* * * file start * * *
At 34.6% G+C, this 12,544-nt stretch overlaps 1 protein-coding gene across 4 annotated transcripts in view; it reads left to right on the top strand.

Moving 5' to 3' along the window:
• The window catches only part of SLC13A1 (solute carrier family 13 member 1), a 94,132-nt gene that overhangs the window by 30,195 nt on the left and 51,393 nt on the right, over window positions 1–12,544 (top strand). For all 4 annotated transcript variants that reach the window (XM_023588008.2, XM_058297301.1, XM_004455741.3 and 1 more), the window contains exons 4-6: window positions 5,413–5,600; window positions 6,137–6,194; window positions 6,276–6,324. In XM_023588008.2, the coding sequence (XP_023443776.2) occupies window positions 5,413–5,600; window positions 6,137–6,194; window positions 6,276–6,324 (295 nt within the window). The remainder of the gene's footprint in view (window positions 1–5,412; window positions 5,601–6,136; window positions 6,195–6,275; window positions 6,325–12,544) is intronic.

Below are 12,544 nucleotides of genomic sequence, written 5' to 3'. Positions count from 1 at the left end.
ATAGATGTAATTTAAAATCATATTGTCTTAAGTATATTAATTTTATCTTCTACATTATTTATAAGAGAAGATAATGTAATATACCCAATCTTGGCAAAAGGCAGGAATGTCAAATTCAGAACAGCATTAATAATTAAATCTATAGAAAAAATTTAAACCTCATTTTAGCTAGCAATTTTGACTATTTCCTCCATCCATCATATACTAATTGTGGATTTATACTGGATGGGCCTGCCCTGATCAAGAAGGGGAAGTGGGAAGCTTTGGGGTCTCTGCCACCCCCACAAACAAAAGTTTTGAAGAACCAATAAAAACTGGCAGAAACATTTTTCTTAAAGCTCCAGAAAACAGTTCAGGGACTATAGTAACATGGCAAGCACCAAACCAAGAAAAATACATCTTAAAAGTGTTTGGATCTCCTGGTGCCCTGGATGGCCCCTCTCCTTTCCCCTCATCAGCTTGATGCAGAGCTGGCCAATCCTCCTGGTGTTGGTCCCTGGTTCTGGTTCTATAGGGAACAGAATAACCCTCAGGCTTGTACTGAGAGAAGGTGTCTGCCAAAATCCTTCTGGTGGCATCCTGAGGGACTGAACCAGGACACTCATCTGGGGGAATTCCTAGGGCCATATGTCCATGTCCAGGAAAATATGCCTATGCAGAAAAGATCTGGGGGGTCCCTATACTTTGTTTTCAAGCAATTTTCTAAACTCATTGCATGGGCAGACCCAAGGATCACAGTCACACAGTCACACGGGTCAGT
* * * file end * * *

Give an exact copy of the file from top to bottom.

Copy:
At 34.6% G+C, this 12,544-nt stretch overlaps 1 protein-coding gene across 4 annotated transcripts in view; it reads left to right on the top strand.

Moving 5' to 3' along the window:
• The window catches only part of SLC13A1 (solute carrier family 13 member 1), a 94,132-nt gene that overhangs the window by 30,195 nt on the left and 51,393 nt on the right, over window positions 1–12,544 (top strand). For all 4 annotated transcript variants that reach the window (XM_023588008.2, XM_058297301.1, XM_004455741.3 and 1 more), the window contains exons 4-6: window positions 5,413–5,600; window positions 6,137–6,194; window positions 6,276–6,324. In XM_023588008.2, the coding sequence (XP_023443776.2) occupies window positions 5,413–5,600; window positions 6,137–6,194; window positions 6,276–6,324 (295 nt within the window). The remainder of the gene's footprint in view (window positions 1–5,412; window positions 5,601–6,136; window positions 6,195–6,275; window positions 6,325–12,544) is intronic.

Below are 12,544 nucleotides of genomic sequence, written 5' to 3'. Positions count from 1 at the left end.
ATAGATGTAATTTAAAATCATATTGTCTTAAGTATATTAATTTTATCTTCTACATTATTTATAAGAGAAGATAATGTAATATACCCAATCTTGGCAAAAGGCAGGAATGTCAAATTCAGAACAGCATTAATAATTAAATCTATAGAAAAAATTTAAACCTCATTTTAGCTAGCAATTTTGACTATTTCCTCCATCCATCATATACTAATTGTGGATTTATACTGGATGGGCCTGCCCTGATCAAGAAGGGGAAGTGGGAAGCTTTGGGGTCTCTGCCACCCCCACAAACAAAAGTTTTGAAGAACCAATAAAAACTGGCAGAAACATTTTTCTTAAAGCTCCAGAAAACAGTTCAGGGACTATAGTAACATGGCAAGCACCAAACCAAGAAAAATACATCTTAAAAGTGTTTGGATCTCCTGGTGCCCTGGATGGCCCCTCTCCTTTCCCCTCATCAGCTTGATGCAGAGCTGGCCAATCCTCCTGGTGTTGGTCCCTGGTTCTGGTTCTATAGGGAACAGAATAACCCTCAGGCTTGTACTGAGAGAAGGTGTCTGCCAAAATCCTTCTGGTGGCATCCTGAGGGACTGAACCAGGACACTCATCTGGGGGAATTCCTAGGGCCATATGTCCATGTCCAGGAAAATATGCCTATGCAGAAAAGATCTGGGGGGTCCCTATACTTTGTTTTCAAGCAATTTTCTAAACTCATTGCATGGGCAGACCCAAGGATCACAGTCACACAGTCACACGGGTCAGT